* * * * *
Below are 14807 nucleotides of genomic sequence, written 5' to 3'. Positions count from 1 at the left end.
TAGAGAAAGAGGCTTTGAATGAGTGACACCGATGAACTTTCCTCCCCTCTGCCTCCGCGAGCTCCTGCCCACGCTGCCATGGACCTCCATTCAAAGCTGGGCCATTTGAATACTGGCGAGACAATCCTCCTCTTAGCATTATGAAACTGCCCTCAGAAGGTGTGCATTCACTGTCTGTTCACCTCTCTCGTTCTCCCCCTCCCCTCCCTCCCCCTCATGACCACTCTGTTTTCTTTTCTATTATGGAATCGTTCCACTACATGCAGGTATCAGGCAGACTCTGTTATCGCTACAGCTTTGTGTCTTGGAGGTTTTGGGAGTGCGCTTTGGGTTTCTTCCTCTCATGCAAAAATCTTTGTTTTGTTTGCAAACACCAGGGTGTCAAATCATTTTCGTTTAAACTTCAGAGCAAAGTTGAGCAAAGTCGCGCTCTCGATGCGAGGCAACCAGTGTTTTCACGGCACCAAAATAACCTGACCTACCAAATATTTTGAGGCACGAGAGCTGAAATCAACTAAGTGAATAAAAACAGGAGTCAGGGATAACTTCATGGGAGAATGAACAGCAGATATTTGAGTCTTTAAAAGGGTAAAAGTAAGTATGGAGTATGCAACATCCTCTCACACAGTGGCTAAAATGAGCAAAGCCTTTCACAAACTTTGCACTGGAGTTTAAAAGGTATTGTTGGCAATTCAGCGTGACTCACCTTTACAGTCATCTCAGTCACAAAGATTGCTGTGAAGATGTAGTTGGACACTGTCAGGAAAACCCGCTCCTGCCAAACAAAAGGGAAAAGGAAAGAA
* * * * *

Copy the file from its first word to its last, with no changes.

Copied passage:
Below are 14807 nucleotides of genomic sequence, written 5' to 3'. Positions count from 1 at the left end.
TAGAGAAAGAGGCTTTGAATGAGTGACACCGATGAACTTTCCTCCCCTCTGCCTCCGCGAGCTCCTGCCCACGCTGCCATGGACCTCCATTCAAAGCTGGGCCATTTGAATACTGGCGAGACAATCCTCCTCTTAGCATTATGAAACTGCCCTCAGAAGGTGTGCATTCACTGTCTGTTCACCTCTCTCGTTCTCCCCCTCCCCTCCCTCCCCCTCATGACCACTCTGTTTTCTTTTCTATTATGGAATCGTTCCACTACATGCAGGTATCAGGCAGACTCTGTTATCGCTACAGCTTTGTGTCTTGGAGGTTTTGGGAGTGCGCTTTGGGTTTCTTCCTCTCATGCAAAAATCTTTGTTTTGTTTGCAAACACCAGGGTGTCAAATCATTTTCGTTTAAACTTCAGAGCAAAGTTGAGCAAAGTCGCGCTCTCGATGCGAGGCAACCAGTGTTTTCACGGCACCAAAATAACCTGACCTACCAAATATTTTGAGGCACGAGAGCTGAAATCAACTAAGTGAATAAAAACAGGAGTCAGGGATAACTTCATGGGAGAATGAACAGCAGATATTTGAGTCTTTAAAAGGGTAAAAGTAAGTATGGAGTATGCAACATCCTCTCACACAGTGGCTAAAATGAGCAAAGCCTTTCACAAACTTTGCACTGGAGTTTAAAAGGTATTGTTGGCAATTCAGCGTGACTCACCTTTACAGTCATCTCAGTCACAAAGATTGCTGTGAAGATGTAGTTGGACACTGTCAGGAAAACCCGCTCCTGCCAAACAAAAGGGAAAAGGAAAGAA